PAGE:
Comic Books Are Real Books
This is a guest post by Brad Ricca. He is the author of Super Boys: The Amazing Adventures of Jerry Siegel & Joe Shuster – The Creators of Superman (St. Martin’s, 2013) and American Mastodon (Black Lawrence, 2011), winner of the St. Lawrence Book Award. He is a SAGES Fellow at Case Western Reserve University and he writes a comics column called “Unassuming Barber Shop” for www.comicsbeat.com. Visit www.brad-ricca.com and follow him on Twitter @BradJRicca.
My first comic book was a Godzilla #14. They were giving away old comics at my local Drug Mart and this was my luck of the draw. During the ride home in the station wagon, I was already cherishing it. I studied the colorful cover that said “35₵” and “Siege of the Super-Beasts!” in bright yellow. It was dated “Sept.” under the important-sounding banner of “Marvel Comics Group.” The pinkish “remaindered” stamp on the cover meant nothing to me. Though it didn’t say exactly what it was, I knew exactly what it had to be: a comic book.
That was a long time ago. Since then, comics have, in many ways, grown up along with their audience. We now stitch our comics into handsome cloth bindings and call them “graphic novels.” Or we buy them as whole storylines in colorful, digitally-colored “trade paperbacks.” Of course, you can still get them in their original form, in what some term “floppies” or “pamphlets.” As the medium moves to digital platforms, some just call them “issues.” Even Art Spiegelman, the creator of Maus, wants them to be called “comix.”
There is considerable debate, from scholars and fans, over what to call these things. That there is argument at all is testament to the range of interpretations that these works engender. But I read comic books.
When I got that first comic, it wasn’t Godzilla’s atomic breath or the giant severed robot head on the cover (ok, that didn’t hurt) that got me hooked, it was the experience of taking this small, colorful artifact, this gift, up into my room, jumping onto the bed, and getting lost in a story about monsters from the moon. And I didn’t want it to end. With every stiff page I turned, the end loomed larger and darker and more finite. To keep it at bay, I even read the ads. This was my first comic, but I recognized this experience immediately: I was reading a book.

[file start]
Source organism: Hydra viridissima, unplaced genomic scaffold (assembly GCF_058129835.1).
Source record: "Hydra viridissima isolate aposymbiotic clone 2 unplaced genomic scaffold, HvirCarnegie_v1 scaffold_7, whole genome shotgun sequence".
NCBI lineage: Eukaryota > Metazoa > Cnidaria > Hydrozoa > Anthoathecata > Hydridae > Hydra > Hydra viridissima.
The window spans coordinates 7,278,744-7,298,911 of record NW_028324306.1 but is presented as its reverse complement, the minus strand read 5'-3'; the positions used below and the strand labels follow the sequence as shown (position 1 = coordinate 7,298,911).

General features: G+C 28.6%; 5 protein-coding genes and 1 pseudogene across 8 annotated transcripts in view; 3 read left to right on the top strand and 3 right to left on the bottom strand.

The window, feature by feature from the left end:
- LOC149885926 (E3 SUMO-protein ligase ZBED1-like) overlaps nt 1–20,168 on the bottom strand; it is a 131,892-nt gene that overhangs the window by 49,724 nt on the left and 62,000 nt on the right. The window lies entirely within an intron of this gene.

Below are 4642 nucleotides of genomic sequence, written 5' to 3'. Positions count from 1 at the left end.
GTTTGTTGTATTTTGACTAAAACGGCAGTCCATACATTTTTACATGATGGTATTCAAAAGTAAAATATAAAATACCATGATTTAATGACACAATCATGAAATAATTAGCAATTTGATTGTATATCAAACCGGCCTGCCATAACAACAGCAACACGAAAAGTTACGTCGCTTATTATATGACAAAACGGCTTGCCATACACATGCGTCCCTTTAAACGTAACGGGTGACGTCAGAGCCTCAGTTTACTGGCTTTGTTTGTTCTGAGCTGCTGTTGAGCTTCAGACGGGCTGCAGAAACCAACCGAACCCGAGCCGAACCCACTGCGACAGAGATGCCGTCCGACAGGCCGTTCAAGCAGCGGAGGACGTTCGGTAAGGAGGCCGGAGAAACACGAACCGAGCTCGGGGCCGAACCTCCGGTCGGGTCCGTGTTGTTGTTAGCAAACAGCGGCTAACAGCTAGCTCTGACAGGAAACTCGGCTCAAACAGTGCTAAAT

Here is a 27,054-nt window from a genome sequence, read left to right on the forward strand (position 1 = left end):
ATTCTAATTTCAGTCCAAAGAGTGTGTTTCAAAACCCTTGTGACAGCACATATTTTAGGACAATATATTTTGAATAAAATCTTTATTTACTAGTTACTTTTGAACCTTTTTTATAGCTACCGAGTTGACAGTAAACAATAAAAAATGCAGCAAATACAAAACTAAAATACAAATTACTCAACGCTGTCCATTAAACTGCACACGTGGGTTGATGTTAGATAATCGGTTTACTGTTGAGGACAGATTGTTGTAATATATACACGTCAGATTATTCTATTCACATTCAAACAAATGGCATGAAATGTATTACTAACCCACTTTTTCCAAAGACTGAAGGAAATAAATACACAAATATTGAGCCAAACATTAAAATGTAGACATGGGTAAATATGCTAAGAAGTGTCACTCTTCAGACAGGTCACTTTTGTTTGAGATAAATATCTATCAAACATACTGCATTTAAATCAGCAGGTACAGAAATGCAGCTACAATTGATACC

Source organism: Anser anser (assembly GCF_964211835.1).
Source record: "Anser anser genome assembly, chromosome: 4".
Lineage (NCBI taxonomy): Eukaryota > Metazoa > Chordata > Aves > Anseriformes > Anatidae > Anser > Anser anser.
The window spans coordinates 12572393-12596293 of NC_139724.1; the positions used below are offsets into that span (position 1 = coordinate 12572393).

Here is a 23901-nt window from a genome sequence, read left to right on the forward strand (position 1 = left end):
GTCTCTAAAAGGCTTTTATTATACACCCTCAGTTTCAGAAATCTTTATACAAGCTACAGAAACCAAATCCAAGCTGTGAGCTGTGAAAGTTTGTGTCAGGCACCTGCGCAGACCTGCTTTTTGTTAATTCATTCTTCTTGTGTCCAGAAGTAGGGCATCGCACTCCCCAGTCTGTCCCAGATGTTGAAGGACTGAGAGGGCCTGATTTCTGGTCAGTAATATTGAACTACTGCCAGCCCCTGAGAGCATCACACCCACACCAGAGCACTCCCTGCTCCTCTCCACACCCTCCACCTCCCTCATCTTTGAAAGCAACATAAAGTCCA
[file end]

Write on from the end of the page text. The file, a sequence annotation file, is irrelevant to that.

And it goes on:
Comics – images and text working together to create a meaningful narrative – aren’t the issue; comics are a medium. So you can call it graphic, comix, or even my dad’s favorite term (which we did not adopt) “funny books.” That first word isn’t important, but the second one is. A comic book was thin enough to fit between the folders of your Trapper-Keeper. It could be rolled, flattened, and could grow in stacks on the nightstand. A comic could be started, stopped, and re-read a hundred times in a row. As far as the experience goes, as a vessel for reading, a comic could do everything a book could – and with Godzilla, no less. I remember that when I finally reached a total of fifty comics in my personal horde, I sat there for a moment on the shag orange carpet, stunned. Did I have a problem? I wrote “50” in blue pen on the lid of my white cardboard box and circled it.
Comics can be literary – or not. They can be complicated and artistic – or not. All of that is debatable. But their nature as books is not. In denying them that word, we deny the experience that was, and is, shared by so many: that experience of sitting down with something that you have to read, flip through, and think about in order to turn on; not the other way around.
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